Friday, June 29, 2012

H-1B IMMIGRATION VISA SEASON ENDS EARLY THIS YEAR


Nicolas J. Watkins, Esq.
 All New H-1B Visas Allocated for FY 2013

On Monday, June 11, 2012, United States Citizenship and Immigration Services (USCIS) announced that the agency had received enough H-1B visa petitions to fill the annual quota of 65,000 visas for available for USCIS FY 2013 (October 1, 2012 to September 30, 2013). At the same time, USCIS confirmed that the annual quota of 20,000 additional H-1B visas for those prospective specialty occupation workers with U.S. master's degrees had also been allocated as of Friday, June 8, 2012.   Employers use the H-1B visa to employ foreign nationals in "specialty occupations," that is, in jobs that involve the theoretical and practical application of a body of highly specialized knowledge and require a baccalaureate or higher degree (or the equivalent achieved through a combination of education, training and/or work experience) as a minimum requirement for the position offered.

What is the H-1B Cap?

The H-1B "cap" refers to the congressionally mandated quota of H-1B visas made available to foreign workers entering the United States in H-1B visa status. On October 1 each year, the start of the fiscal year for USCIS, Congress makes available 65,000 H-1B visas, 6,800 of which are set aside for students from Chile and Singapore. Not including the visas set aside for Chile and Singapore, this leaves 58,200 visas available for the thousands of employers who line up each year to file their H-1B visa petitions. In
addition to this annual quota or cap of 65,000 visas (the "standard cap"), 20,000 more H-1B visas are made available each year for those foreign students holding U.S. master's degrees (the "advanced degree cap").  With the “standard cap” “advanced degree cap” of 65,000, and the of 20,000, there are essentially 85,000 H-1B visas made available each year. Although H-1B visas do not become available until October 1 each year, employers may file H-1B visa petitions to sponsor their prospective H-1B workers up to six months in advance, that is, as early as April 1 for an employment commencement date of October 1.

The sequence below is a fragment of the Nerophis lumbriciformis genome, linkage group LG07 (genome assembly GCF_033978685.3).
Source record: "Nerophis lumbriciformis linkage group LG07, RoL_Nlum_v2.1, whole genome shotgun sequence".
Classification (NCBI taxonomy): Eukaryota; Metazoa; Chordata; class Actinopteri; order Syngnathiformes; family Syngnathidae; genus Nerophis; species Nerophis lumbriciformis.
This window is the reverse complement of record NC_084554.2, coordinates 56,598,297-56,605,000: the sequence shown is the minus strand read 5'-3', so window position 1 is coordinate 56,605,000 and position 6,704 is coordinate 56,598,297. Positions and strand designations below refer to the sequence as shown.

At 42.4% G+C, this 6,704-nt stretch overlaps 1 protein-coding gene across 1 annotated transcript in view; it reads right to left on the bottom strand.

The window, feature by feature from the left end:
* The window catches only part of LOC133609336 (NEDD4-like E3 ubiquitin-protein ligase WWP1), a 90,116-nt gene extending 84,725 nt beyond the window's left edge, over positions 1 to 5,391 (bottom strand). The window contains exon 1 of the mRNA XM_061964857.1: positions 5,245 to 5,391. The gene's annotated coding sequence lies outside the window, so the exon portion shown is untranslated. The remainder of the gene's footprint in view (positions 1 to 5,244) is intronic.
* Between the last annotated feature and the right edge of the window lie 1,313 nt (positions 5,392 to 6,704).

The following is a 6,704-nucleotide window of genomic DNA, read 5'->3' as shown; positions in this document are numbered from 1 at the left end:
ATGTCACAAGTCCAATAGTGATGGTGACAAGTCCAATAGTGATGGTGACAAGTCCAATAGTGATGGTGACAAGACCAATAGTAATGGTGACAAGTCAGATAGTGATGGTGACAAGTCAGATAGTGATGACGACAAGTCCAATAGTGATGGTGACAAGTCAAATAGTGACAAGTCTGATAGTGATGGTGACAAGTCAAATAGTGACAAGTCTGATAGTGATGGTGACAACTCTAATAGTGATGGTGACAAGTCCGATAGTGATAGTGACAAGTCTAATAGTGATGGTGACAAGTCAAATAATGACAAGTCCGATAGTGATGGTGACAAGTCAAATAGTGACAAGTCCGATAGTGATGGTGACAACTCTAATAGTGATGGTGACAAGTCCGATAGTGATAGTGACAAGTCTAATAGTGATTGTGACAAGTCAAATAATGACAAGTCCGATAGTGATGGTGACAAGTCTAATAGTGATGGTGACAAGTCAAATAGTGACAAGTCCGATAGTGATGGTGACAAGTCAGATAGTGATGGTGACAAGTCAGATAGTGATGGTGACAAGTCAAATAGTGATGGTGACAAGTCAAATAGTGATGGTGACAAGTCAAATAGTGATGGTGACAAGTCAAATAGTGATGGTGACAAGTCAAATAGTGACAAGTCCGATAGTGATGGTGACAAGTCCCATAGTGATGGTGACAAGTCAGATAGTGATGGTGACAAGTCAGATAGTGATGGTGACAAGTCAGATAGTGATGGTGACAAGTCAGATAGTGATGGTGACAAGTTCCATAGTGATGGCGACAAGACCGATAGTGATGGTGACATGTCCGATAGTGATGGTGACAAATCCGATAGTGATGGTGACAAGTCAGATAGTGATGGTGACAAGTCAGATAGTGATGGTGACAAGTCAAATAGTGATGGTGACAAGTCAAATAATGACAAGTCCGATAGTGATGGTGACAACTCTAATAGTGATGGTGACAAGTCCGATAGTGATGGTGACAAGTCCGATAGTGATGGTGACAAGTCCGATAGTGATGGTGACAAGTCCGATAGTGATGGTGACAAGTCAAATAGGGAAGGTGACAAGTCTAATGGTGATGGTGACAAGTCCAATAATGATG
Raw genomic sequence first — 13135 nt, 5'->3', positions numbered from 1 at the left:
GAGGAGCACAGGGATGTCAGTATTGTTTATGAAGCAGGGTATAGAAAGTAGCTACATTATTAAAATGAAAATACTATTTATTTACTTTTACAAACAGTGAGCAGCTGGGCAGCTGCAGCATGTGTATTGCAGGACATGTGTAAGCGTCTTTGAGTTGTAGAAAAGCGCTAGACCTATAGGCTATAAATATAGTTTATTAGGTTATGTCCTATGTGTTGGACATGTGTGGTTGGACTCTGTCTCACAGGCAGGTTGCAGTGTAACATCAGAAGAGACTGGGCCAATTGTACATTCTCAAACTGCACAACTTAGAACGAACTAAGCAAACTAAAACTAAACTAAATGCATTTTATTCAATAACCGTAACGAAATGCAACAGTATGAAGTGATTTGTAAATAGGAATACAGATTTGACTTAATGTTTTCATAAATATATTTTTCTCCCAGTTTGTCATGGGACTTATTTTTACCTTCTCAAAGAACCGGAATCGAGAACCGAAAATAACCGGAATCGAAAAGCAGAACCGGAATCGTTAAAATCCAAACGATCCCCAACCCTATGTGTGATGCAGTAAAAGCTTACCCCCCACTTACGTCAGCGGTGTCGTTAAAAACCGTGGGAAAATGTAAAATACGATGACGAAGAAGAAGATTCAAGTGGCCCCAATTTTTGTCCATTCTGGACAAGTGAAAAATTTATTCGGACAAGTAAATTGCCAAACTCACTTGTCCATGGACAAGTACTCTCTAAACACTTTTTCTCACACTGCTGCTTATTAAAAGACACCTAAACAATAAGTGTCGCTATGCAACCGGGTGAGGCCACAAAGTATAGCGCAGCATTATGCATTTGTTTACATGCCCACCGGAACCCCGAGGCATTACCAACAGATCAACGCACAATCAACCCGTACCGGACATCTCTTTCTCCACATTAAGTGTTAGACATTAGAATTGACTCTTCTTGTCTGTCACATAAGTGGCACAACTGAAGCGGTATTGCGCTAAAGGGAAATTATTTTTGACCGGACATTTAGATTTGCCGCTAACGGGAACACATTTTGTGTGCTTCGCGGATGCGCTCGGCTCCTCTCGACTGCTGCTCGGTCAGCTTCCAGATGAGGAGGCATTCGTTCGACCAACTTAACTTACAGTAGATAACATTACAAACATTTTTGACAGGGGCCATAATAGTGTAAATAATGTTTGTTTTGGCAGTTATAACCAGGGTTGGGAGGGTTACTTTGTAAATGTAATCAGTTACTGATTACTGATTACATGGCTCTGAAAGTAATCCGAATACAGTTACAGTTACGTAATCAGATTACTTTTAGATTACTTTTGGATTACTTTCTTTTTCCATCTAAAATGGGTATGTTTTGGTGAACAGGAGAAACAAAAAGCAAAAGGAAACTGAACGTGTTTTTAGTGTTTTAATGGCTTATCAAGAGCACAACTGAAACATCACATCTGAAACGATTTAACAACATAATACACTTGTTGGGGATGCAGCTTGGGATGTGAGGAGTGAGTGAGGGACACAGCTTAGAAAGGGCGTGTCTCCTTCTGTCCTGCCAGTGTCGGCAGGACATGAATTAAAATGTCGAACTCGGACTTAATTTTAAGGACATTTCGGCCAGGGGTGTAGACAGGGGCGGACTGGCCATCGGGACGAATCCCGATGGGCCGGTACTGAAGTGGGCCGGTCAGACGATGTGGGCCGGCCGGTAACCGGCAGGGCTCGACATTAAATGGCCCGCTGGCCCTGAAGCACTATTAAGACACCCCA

If 1B Cap Has Been Reached, What Does This Mean?

In a nutshell, now that the H-1B visa quota has been filled for FY 2013, U.S. employers will not be able to file visa petitions for new H-1B workers until April 1 next year and, even then, those H-1B employees will not be permitted to commence their H-1B employment until October 1, 2013, the date when 85,000 new H-1B visas allocated for FY 2014 will become available.  This restriction applies only to those H-1B visa petitions subject to the annual H-1B quota or "cap". Therefore, workers not subject to these annual quotas may continue to file H-1B visa petitions; such "cap-exempt" H-1B employment remains unaffected. exempt" H-1B workers include current H-1B "Cap-workers who have already been counted against the H-1B cap for a prior year, those merely changing H-1B employers, those extending or amending their period of H-1B employment, or those H-1B workers employed at an institution of higher education (or a related/affiliated non-profit entity), or at profit or a non-governmental research organization.Although "cap-exempt" H-1B employment is not affected, the limited number of H-1B visas allocated each year does cause a problem. For many individuals, the H-1B visa may be the only visa for which they may qualify, while others will have to explore eligibility for alternative visas such as the L-1 (intracompany transferee) visa, or the E-1 and E-2 (treaty trader or treaty investor) visas, or even TN status (treaty national status for Canadian citizens). Background to the H-1B Cap H-1B visas have been limited in number since the start of FY 1992 following the passage of the Immigration Act of 1990. the quota of 65,000 H-1B visas to be The "dotcom boom" of the 1990s caused reached for the first time in 1997 and again in 1998. Congress responded to employers' increased demand for H-1B workers by temporarily increasing the H-1B cap to 115,000 for FY 1999 and FY 2000, and then to 195,000 for FY 2001, FY 2002 and FY 2003.

The standard H-1B cap reverted back to 65,000 for FY 2004. that year However, the cap was reached less than five months into the fiscal year. And in FY 2005, the cap was again reached, this time on October 1, 2004, the first day of the new fiscal year.  Congress responded to this shortage by providing an additional 20,000 visas for those prospective H-1B workers holding U.S. master's degrees. Even so, this turned out to be a temporary fix. In subsequent years, the 1B visas became exhausted more and more quickly each year after the April 1 supply of H-earliest permitted filing date. In FY 2006 the quota was filled by August 10, nearly two months before the affected fiscal year, and in the following year the cap was reached more than four months before the start of FY 2007.

In FY 2008, the cap was reached within 24 hours, while the scenario was pretty much repeated in FY 2009. 1B visas were readily available again in FY 2010 following the onset of the economic slowdown, which had started the year before. That year, it took until December 2009 for the H-quota to be filled. After two more years of availability extending until January 2010 (in FY 2011) and until November last year (FY 2012), the H-1B visa season for FY 2013 ended on June 11, 2012, having lasted a little over two months.

Date H1B Cap Reached Approximate length of time that visas remained available.

FY 2004 February 17, 2004 6 months